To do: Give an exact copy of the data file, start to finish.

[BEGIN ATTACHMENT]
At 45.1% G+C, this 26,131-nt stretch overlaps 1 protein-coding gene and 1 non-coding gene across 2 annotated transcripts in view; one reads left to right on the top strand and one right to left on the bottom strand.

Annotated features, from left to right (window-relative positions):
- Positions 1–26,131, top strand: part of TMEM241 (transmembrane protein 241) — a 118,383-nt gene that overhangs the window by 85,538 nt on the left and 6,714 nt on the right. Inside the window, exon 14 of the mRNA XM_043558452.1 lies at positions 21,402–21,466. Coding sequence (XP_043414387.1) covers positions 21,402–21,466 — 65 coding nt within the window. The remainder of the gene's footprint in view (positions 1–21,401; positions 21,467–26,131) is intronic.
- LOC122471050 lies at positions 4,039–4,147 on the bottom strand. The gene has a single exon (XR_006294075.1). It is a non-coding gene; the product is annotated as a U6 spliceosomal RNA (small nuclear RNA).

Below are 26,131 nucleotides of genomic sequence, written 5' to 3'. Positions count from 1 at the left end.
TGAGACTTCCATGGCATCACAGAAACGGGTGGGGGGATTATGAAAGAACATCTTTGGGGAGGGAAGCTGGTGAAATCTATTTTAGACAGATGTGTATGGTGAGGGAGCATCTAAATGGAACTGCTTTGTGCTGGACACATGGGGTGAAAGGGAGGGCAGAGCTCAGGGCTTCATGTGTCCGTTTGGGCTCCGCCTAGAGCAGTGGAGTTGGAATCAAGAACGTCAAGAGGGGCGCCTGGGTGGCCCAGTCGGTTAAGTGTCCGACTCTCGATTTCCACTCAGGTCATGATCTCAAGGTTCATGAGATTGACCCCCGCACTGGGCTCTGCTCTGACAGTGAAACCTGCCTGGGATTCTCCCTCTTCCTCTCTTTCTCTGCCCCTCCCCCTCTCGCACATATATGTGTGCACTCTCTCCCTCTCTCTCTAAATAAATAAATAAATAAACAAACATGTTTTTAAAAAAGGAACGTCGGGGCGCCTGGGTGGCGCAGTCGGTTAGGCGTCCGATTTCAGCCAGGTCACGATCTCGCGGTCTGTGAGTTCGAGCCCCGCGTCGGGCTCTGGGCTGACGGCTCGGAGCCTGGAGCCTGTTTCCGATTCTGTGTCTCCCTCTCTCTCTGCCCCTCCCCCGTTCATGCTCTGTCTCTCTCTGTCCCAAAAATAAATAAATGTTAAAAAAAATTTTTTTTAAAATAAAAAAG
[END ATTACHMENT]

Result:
At 45.1% G+C, this 26,131-nt stretch overlaps 1 protein-coding gene and 1 non-coding gene across 2 annotated transcripts in view; one reads left to right on the top strand and one right to left on the bottom strand.

Annotated features, from left to right (window-relative positions):
- Positions 1–26,131, top strand: part of TMEM241 (transmembrane protein 241) — a 118,383-nt gene that overhangs the window by 85,538 nt on the left and 6,714 nt on the right. Inside the window, exon 14 of the mRNA XM_043558452.1 lies at positions 21,402–21,466. Coding sequence (XP_043414387.1) covers positions 21,402–21,466 — 65 coding nt within the window. The remainder of the gene's footprint in view (positions 1–21,401; positions 21,467–26,131) is intronic.
- LOC122471050 lies at positions 4,039–4,147 on the bottom strand. The gene has a single exon (XR_006294075.1). It is a non-coding gene; the product is annotated as a U6 spliceosomal RNA (small nuclear RNA).

Below are 26,131 nucleotides of genomic sequence, written 5' to 3'. Positions count from 1 at the left end.
TGAGACTTCCATGGCATCACAGAAACGGGTGGGGGGATTATGAAAGAACATCTTTGGGGAGGGAAGCTGGTGAAATCTATTTTAGACAGATGTGTATGGTGAGGGAGCATCTAAATGGAACTGCTTTGTGCTGGACACATGGGGTGAAAGGGAGGGCAGAGCTCAGGGCTTCATGTGTCCGTTTGGGCTCCGCCTAGAGCAGTGGAGTTGGAATCAAGAACGTCAAGAGGGGCGCCTGGGTGGCCCAGTCGGTTAAGTGTCCGACTCTCGATTTCCACTCAGGTCATGATCTCAAGGTTCATGAGATTGACCCCCGCACTGGGCTCTGCTCTGACAGTGAAACCTGCCTGGGATTCTCCCTCTTCCTCTCTTTCTCTGCCCCTCCCCCTCTCGCACATATATGTGTGCACTCTCTCCCTCTCTCTCTAAATAAATAAATAAATAAACAAACATGTTTTTAAAAAAGGAACGTCGGGGCGCCTGGGTGGCGCAGTCGGTTAGGCGTCCGATTTCAGCCAGGTCACGATCTCGCGGTCTGTGAGTTCGAGCCCCGCGTCGGGCTCTGGGCTGACGGCTCGGAGCCTGGAGCCTGTTTCCGATTCTGTGTCTCCCTCTCTCTCTGCCCCTCCCCCGTTCATGCTCTGTCTCTCTCTGTCCCAAAAATAAATAAATGTTAAAAAAAATTTTTTTTAAAATAAAAAAG